Following an introduction, demographic data were recorded to ensure respondent authenticity and to facilitate corroboration of the data as needed. The content of the survey was based on a survey conducted in 2012 by Mountjoy and Junge to facilitate a comparison of IF priorities and programming over time.11 The survey was composed of two parts: the first part asked the IFs to report the importance of 11 health-related topics on a f5-point Likert scale and to rank three of those topics in priority of importance (figure 1). The second part of the survey asked the IFs to identify programmes, guidelines or research activities in 27 health-related topics (figure 2). The complete survey can be found in appendix 1 (online version). The details of IFs were obtained from their official web-based home pages as well as the olympic.org website. Contingency tables were created for match-paired IFs (2012 and 2016 responses). The McNemar’s test for paired nominal data was used to test for statistical significance. Significance was accepted at p<0.05. All analyses were performed using SAS V.9.3 for Windows.
Response rate and characteristics of the IFs
The characteristics of the 28 participating summer IFs are illustrated in table 1. The IFs range in size from 110 member national federations (Union Internationale de Pentathlon Moderne) to 222 (International Table Tennis Federation). Over 500 athletes participated in each of five IFs’ sports (International Association of Athletics Federation (IAAF), FINA, World Rowing—Federation Internationale des Societes D’Aviron, Union Cycliste Internationale and FIFA) at the Olympic Games in 2016, totalling 47% of the athlete participation. The most recently added sports to the Summer Olympic Games programme are World Rugby (WR) and Golf (IGF), which reappeared in the Olympic Sport Program in Rio de Janeiro in 2016. Six IFs represent team sports, and 21 IFs are individual sports; one IF (FINA) has both individual and team sport athletes. All 28 summer IFs responded to the survey indicating a response rate of 100%.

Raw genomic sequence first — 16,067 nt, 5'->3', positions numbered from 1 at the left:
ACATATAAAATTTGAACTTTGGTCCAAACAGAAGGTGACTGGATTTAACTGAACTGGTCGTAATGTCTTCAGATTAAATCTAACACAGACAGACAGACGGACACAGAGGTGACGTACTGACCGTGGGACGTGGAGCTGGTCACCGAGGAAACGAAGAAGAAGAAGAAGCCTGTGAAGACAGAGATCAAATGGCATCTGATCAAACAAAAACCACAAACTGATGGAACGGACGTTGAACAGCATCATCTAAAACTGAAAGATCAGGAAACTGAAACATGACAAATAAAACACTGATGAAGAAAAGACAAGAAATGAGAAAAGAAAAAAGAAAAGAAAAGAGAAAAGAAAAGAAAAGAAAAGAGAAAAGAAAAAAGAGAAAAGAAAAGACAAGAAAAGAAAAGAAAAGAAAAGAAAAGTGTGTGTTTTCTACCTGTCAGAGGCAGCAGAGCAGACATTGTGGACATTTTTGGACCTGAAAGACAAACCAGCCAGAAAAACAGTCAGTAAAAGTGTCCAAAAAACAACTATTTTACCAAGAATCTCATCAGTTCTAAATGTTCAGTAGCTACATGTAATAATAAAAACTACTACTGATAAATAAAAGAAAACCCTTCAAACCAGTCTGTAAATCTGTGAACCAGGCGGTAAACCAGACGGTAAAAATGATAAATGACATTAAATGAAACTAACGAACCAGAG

Health priorities of the IFs
The IFs’ ratings of the perceived importance of the 11 health-related topics can be found in figure 1. While 96% of IFs identified the ‘fight against doping’ as the highest priority, in the overall ranking, it was ranked second in perceived importance behind ‘your sport is perceived to be a safe sport’. The third-ranked topic was ‘the health of your elite athletes’. The three lowest priorities of the IFs were ‘increasing the number of elite athletes’, ‘health of the general population’ and ‘performance of elite athletes in your sport’. ‘Protecting athletes against harassment and abuse’ was identified by one IF as their third-ranking priority.
IFs health-related programmes/guidelines/research activities
Figure 2 demonstrates the IF programmes, guidelines or research activities of various health-related topics. Only one IF stated that it has no health-related programmes/guidelines/research activities. The most common health-related activities were ‘injury prevention by regulation for equipment/venues’ and ‘first aid/minimum safety standards at events’, each of which was reported by 93% of IFs. These were closely followed by ‘injury surveillance during IF championships’ (85%) and ‘implementation of the Olympic Movement Medical Code’ (70%). The least common activities of the IFs were ‘technology based health risks’ (15%), ‘prevention of chronic disease in the general population’ (11%) and ‘relative energy deficiency in sport’ (7%).